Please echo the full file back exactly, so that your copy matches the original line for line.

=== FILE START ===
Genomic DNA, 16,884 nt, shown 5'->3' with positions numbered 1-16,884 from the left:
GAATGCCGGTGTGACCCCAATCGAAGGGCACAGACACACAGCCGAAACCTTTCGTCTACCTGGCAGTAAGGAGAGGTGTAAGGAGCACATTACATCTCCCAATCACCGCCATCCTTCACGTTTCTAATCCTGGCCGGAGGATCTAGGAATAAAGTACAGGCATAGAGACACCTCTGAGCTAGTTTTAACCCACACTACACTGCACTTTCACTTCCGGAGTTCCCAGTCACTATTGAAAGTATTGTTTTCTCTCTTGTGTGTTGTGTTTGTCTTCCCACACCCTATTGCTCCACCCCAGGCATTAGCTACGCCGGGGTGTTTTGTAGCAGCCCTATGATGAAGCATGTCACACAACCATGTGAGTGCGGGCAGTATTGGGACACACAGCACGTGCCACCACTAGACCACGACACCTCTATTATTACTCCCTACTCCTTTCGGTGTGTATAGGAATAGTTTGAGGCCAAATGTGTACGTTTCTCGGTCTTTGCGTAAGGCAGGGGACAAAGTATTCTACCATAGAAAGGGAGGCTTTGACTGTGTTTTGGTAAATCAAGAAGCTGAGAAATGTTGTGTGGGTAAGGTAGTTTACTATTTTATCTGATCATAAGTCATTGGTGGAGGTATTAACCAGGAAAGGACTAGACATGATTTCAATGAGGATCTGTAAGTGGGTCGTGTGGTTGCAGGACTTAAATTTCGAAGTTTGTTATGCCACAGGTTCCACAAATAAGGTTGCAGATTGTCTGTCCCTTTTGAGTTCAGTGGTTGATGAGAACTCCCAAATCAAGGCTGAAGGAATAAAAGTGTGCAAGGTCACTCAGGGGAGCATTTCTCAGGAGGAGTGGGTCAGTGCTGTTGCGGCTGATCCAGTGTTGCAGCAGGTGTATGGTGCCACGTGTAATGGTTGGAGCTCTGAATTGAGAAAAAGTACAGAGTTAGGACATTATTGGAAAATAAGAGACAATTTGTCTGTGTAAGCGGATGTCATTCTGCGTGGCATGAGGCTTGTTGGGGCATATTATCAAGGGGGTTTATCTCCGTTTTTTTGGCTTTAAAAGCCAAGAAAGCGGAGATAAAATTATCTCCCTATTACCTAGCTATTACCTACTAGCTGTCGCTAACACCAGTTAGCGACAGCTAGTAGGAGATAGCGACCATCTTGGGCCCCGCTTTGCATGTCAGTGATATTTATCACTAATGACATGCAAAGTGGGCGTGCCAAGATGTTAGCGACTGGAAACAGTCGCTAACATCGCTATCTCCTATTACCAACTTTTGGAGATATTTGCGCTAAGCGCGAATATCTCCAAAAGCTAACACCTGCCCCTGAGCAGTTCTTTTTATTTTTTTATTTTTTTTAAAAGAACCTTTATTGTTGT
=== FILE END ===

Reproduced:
Genomic DNA, 16,884 nt, shown 5'->3' with positions numbered 1-16,884 from the left:
GAATGCCGGTGTGACCCCAATCGAAGGGCACAGACACACAGCCGAAACCTTTCGTCTACCTGGCAGTAAGGAGAGGTGTAAGGAGCACATTACATCTCCCAATCACCGCCATCCTTCACGTTTCTAATCCTGGCCGGAGGATCTAGGAATAAAGTACAGGCATAGAGACACCTCTGAGCTAGTTTTAACCCACACTACACTGCACTTTCACTTCCGGAGTTCCCAGTCACTATTGAAAGTATTGTTTTCTCTCTTGTGTGTTGTGTTTGTCTTCCCACACCCTATTGCTCCACCCCAGGCATTAGCTACGCCGGGGTGTTTTGTAGCAGCCCTATGATGAAGCATGTCACACAACCATGTGAGTGCGGGCAGTATTGGGACACACAGCACGTGCCACCACTAGACCACGACACCTCTATTATTACTCCCTACTCCTTTCGGTGTGTATAGGAATAGTTTGAGGCCAAATGTGTACGTTTCTCGGTCTTTGCGTAAGGCAGGGGACAAAGTATTCTACCATAGAAAGGGAGGCTTTGACTGTGTTTTGGTAAATCAAGAAGCTGAGAAATGTTGTGTGGGTAAGGTAGTTTACTATTTTATCTGATCATAAGTCATTGGTGGAGGTATTAACCAGGAAAGGACTAGACATGATTTCAATGAGGATCTGTAAGTGGGTCGTGTGGTTGCAGGACTTAAATTTCGAAGTTTGTTATGCCACAGGTTCCACAAATAAGGTTGCAGATTGTCTGTCCCTTTTGAGTTCAGTGGTTGATGAGAACTCCCAAATCAAGGCTGAAGGAATAAAAGTGTGCAAGGTCACTCAGGGGAGCATTTCTCAGGAGGAGTGGGTCAGTGCTGTTGCGGCTGATCCAGTGTTGCAGCAGGTGTATGGTGCCACGTGTAATGGTTGGAGCTCTGAATTGAGAAAAAGTACAGAGTTAGGACATTATTGGAAAATAAGAGACAATTTGTCTGTGTAAGCGGATGTCATTCTGCGTGGCATGAGGCTTGTTGGGGCATATTATCAAGGGGGTTTATCTCCGTTTTTTTGGCTTTAAAAGCCAAGAAAGCGGAGATAAAATTATCTCCCTATTACCTAGCTATTACCTACTAGCTGTCGCTAACACCAGTTAGCGACAGCTAGTAGGAGATAGCGACCATCTTGGGCCCCGCTTTGCATGTCAGTGATATTTATCACTAATGACATGCAAAGTGGGCGTGCCAAGATGTTAGCGACTGGAAACAGTCGCTAACATCGCTATCTCCTATTACCAACTTTTGGAGATATTTGCGCTAAGCGCGAATATCTCCAAAAGCTAACACCTGCCCCTGAGCAGTTCTTTTTATTTTTTTATTTTTTTTAAAAGAACCTTTATTGTTGT